Danny Batth became Sunderland’s second signing of the January transfer window on Tuesday when he joined from Stoke City on an 18-month contract.
The 31-year-old has an impressive CV, having achieved promotion with both Wolves and Sheffield Wednesday during his career, but is Batth the man to help plug the glaring holes in our defence?
Despite not featuring much at the start of the season, Danny Batth started 11 consecutive games for Stoke and started against Preston as recently as two weeks ago, with this in mind did his departure come as something of a surprise?
“A little bit yes, but we have signed two centre halves in the past week though, and we do need to get rid of some wages as this is now our third year in the Championship since relegation.
The experienced Phil Jagielka joined us from Derby, whilst the much-vaunted youngster Taylor Harwood-Bellis came to us on loan from Manchester City.
We’ve struggled at the back since Harry Souttar did his ACL on international duty. Possibly/probably the best ball-playing centre half in our league, Souttar has been a massive loss and has affected how we play. But Danny has never let us down, and is a totally committed player.”
How would you sum up his time at Stoke?
“As stated above, Danny never lets you down as he gives everything, every game. He’s what you’d call an old school defender; he blocks, he heads, he clears.
He joined us in January 2019 on a three-and-a-half year contract for £3 million and was almost immediately made captain, a sign of the esteem that then manager Nathan Jones held him in. Not Danny’s fault that Jones was a complete waste of space whilst in ST4, and he did pretty well for the rest of the season.
Jones was soon gone, thankfully, and Michael O’Neill came in and performed a minor miracle in keeping us up despite needing snookers. Above everything else, Danny Batth was an integral part in keeping Stoke City from being the next TV documentary – sorry to bring that up, folks.
Danny scored in three of the final four matches as we took ten points from the final twelve to avoid relegation and somehow stayed up after the absolute state that Nathan Jones (and the two managers before him) had left us in. Make no mistake, Danny Batth was excellent in games where we needed players to roll their sleeves up and die for the cause.”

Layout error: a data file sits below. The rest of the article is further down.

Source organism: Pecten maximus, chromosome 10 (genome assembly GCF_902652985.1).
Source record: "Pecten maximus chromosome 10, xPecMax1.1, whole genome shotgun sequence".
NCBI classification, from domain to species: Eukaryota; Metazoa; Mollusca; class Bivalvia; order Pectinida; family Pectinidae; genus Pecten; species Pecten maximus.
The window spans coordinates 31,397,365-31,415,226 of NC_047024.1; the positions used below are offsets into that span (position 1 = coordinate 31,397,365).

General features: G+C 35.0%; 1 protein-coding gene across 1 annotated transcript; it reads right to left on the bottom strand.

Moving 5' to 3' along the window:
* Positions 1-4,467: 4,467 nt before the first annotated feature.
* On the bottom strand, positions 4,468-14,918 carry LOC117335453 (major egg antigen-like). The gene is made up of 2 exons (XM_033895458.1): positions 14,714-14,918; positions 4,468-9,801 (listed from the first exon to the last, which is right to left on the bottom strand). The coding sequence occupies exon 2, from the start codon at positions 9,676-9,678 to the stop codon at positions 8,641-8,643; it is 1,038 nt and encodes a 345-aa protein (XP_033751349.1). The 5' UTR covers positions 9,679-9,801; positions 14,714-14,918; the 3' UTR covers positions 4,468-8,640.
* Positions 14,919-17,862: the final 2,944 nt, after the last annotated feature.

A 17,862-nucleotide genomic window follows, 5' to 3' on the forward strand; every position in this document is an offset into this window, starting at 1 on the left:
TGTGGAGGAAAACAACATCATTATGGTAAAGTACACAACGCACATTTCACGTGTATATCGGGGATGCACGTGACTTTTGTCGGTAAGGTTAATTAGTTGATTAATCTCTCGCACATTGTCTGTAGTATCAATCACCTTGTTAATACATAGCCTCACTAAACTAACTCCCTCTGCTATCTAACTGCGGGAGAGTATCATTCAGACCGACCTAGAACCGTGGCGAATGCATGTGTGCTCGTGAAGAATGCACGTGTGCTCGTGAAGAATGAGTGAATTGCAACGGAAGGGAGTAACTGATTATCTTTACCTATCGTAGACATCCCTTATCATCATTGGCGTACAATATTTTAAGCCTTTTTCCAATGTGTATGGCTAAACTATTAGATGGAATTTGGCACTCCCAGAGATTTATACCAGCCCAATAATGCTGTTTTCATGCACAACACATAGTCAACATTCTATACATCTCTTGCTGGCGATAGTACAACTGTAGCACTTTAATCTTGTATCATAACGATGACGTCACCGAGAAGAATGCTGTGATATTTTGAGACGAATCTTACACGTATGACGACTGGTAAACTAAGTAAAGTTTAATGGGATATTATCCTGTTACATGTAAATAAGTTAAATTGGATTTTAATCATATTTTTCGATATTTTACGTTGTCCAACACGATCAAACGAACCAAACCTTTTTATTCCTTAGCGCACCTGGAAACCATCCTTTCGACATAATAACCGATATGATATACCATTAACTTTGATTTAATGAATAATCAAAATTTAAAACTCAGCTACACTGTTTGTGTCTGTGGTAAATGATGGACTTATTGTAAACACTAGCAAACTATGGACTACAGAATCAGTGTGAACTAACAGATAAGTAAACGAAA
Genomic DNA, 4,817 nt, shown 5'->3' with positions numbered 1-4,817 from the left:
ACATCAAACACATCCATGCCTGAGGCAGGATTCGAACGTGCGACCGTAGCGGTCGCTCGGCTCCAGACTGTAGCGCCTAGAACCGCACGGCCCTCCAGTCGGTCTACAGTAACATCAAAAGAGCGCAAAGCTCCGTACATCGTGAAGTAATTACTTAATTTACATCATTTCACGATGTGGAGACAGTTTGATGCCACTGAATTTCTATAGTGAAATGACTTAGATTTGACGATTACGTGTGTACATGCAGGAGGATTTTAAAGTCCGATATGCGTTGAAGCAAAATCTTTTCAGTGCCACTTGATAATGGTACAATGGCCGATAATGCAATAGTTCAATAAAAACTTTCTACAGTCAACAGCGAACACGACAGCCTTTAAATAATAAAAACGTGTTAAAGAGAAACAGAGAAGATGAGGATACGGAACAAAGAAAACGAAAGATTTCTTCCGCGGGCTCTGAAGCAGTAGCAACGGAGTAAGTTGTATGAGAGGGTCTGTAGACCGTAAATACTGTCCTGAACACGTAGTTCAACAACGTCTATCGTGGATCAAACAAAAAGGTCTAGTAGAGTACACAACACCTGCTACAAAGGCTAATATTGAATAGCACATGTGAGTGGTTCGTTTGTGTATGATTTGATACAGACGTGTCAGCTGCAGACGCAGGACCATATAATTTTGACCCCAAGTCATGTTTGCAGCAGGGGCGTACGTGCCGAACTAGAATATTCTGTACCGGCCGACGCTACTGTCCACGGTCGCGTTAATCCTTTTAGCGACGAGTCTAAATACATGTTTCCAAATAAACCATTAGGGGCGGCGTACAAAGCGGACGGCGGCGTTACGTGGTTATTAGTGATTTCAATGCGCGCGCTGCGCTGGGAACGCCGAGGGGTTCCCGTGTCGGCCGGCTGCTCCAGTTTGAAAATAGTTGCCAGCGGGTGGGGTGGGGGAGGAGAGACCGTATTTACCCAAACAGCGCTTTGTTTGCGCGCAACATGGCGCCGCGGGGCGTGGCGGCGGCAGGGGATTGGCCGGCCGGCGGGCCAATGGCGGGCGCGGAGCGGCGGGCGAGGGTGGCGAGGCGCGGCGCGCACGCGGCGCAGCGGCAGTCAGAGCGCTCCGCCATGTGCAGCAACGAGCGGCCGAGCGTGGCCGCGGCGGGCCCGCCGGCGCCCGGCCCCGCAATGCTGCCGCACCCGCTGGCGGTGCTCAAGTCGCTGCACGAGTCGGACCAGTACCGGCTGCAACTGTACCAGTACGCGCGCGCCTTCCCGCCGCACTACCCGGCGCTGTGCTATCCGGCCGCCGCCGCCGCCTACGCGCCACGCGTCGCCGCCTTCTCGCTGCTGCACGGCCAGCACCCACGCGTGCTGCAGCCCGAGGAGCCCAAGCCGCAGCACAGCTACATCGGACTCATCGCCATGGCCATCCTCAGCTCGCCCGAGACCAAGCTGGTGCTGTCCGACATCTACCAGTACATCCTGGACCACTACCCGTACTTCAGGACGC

What would say are his strengths and weaknesses?
“You know exactly what you’re going to get with Danny. No-nonsense, old-fashioned defending.
Head and boot crosses away, win physical battles, and a huge presence in both boxes. Leadership on and off the pitch, and just a solid professional footballer who has never let our club down.
You also know that he isn’t Franz Beckenbauer on the ball, nor Usain Bolt either.”
During his time at Stoke has he played as part of a back three, if so how did he look, if not do you think he’s got the tools to play as one of three centre halves?
“Hmmm, tough one this. If so, he has to be the central defender of the three as he would get exposed out in wide areas.
I’d want him in a four to be honest, but if played centrally and asked just to defend the box I doubt you’ll find a better defender in your league. His passing isn’t his forte, and opposition teams may let him have the ball at times, but I doubt you’ve bought him to start the play.”
What kind of character are we getting?
“A leader, and a bit of a warrior. The kind who puts his head in amongst the boots, and it’s surprising that he’s such a good looking lad! Never heard any player moan about him, he’s just a really decent bloke, who will give everything for your cause.
Should we get promoted, do you think he is still capable of performing consistently at Championship level?
Yes. How successful depends on how you set up defensively, but he’s proved over the years that he’s more than capable in the Championship. We want to play in a different way I suppose, play out from the back and take a few more gambles – hence why we’ve sold him, but most Stokies will wish him nothing but well as he never left anything on the pitch for us.”
Thanks to Anthony for his time. Make sure you pay a visit to DUCK Magazine